Subete ga F ni Naru continues its erratic behavior, this time with an upswing in terms of quality and the overall mystery. While it wasn’t quite the “saving grace” that past episodes in this series have been, the ninth episode of Subete ga F ni Naru was at least interesting. It had some nice moments and it definitely felt authentic in a way that only programmers can probably appreciate. But at the end of it all, when the episode had laid out its big revelations and said all it had wanted to say, I found myself feeling less surprised than I felt I should’ve been.
I think one of Subete ga F ni Naru’s problems is that its big answers to its huge mysteries are pretty simple and fairly logical, to the point of almost being a detriment. The big revelation that there were not one but two people locked in that room for 15 years made a lot of sense. I dug through my old posts, looking to see if I had correctly guessed the whole idea of Magata Shiki’s child, and it seems like I hadn’t.
I did, however, connect the dots a little bit before the show itself revealed the idea. There was an Aha! Moment, as things clicked into place and the show then all but confirmed what it was going for. More of those moments, more of the rather simple but powerful mystery, could’ve helped this show. The story, by itself, is powerful, had it been paced properly and not gone on any stupid detours, it could’ve been something truly special.
It all made a lot of sense. Magata Shiki being pregnant as a teenager, the reason for killing her parents becomes a lot more… understandable. The fact that Dr.Shiki killed her parents as a mother, protecting her child is a powerful statement. It makes you look at the grisly murder scene in a new light, and you feel sorry for her, almost.
Shiki was resigned to kill herself, the moment she realized that she had a child inside of her. Then, for 15 years, she raised the child, in secret. Its a tragic, sad story. The fact that the child in question ends up killing her parents is where the show almost crosses the threshold squarely into horror.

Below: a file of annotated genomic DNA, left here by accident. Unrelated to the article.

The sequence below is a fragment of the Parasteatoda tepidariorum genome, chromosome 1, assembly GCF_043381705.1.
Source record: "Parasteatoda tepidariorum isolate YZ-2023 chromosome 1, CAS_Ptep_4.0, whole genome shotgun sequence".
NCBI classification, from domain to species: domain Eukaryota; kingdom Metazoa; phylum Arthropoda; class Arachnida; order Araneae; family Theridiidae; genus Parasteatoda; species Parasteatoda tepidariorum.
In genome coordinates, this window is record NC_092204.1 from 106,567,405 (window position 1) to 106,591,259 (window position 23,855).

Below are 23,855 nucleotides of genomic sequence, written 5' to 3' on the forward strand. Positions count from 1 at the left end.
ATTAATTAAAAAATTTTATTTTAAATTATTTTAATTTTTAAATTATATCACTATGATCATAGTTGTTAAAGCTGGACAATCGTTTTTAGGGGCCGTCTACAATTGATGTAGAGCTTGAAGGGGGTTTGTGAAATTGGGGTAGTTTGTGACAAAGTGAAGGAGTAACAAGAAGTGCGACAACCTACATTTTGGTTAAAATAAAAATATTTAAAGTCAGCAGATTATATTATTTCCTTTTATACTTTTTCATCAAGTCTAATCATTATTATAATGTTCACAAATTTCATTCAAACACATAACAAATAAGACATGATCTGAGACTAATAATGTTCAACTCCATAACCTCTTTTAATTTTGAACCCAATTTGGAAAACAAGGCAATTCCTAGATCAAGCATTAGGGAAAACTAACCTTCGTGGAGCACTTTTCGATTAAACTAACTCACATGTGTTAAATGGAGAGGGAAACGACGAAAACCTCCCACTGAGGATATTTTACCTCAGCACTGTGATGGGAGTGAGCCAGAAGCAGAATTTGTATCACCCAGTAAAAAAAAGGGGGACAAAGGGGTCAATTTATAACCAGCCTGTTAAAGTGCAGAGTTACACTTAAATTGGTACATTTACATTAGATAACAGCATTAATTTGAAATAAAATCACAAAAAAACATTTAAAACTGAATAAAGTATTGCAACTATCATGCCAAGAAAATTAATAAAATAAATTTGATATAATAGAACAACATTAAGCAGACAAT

And these parts are so darn interesting. The story itself is so captivating, that its almost a shame that the last few episodes of the series just completely and utterly ruined any impact or momentum these things had. Even as these shocking revelations unfolded on screen, I found myself intrigued, but in a detached sort of way.
See, there’s still a very interesting question that this series has yet to answer. Did the child actually kill its mother? Did Shiki basically raise and groom her clone? Is there a 15 year old mini-Shiki walking around, somewhere in this facility. Or, did Magata Shiki, The mother, actually kill her own daughter? That’s a much darker and more horrific route, and its one that the series either intentionally or unintentionally throws at us.
When Souhei and Moe finally get around to doing some actual detective work, they start to uncover the truth behind the situation. First the child, then how the killer in question was able to escape the room. The whole “messed with the clocks” thing is a mystery plot device as old as time, and it felt pretty contrived here too. It did make logical sense though, and while I knew it was pandering, I appreciated the authenticity of programming jargon, calls, methods, variables and ints. As someone who is a developer professionally, I can definitely appreciate the attention to detail that very rarely is done right in entertainment media.
But those little details are a distraction, one that really do distract from the fact that this mystery was so simple that it should’ve been solved a few weeks ago. There’s probably an argument to be made about why the audience itself couldn’t have just solved this mystery, and I suppose that’s valid. The issue is though, that while the series has been laying the groundwork and logic for Shiki’s child, the closed room murder itself leaves a lot to be desired.
So basically, Shiki (or her daughter) ended up hacking the custom OS that she herself developed, and created an opportunity for this all to go down. It doesn’t feel like some magical solution, more so than a plot device to basically make the closed murder possible. It reeks of “its time to reveal the murderer”, and less so as a natural progression of the story and plot itself.
In the end, I really do believe that Subete ga F ni Naru is just a victim of poor pacing. I’m actually more interested in the story of this particular adaption itself, and why the director and production staff chose to do the things that they did. We’ve still got two episodes to go, and while I think I’m still mildly curious about what the eventual outcome will be, I wish I was more into the story.
I also suspect that Subete ga F Ni Naru is a victim of being lost in translation. The transition from one medium to the other doesn’t quite turn out for the best sometimes. In book form, I can totally see these weird tangents and big dialogue sequences making a lot more sense than they do in anime form. I guess the big thing I lament is the fact that the story just wasn’t done justice in adaption form. It is a solid story, a good one.
And I say all of that because, at this point, I think my mind’s made up about Subete ga F ni Naru. Unless the ending somehow redeems the entire series, and gives us a payoff to those odd detours we got throughout the series, then well… Subete ga F ni Naru will end up being a muddled mess that COULD have been great, but just… wasn’t.
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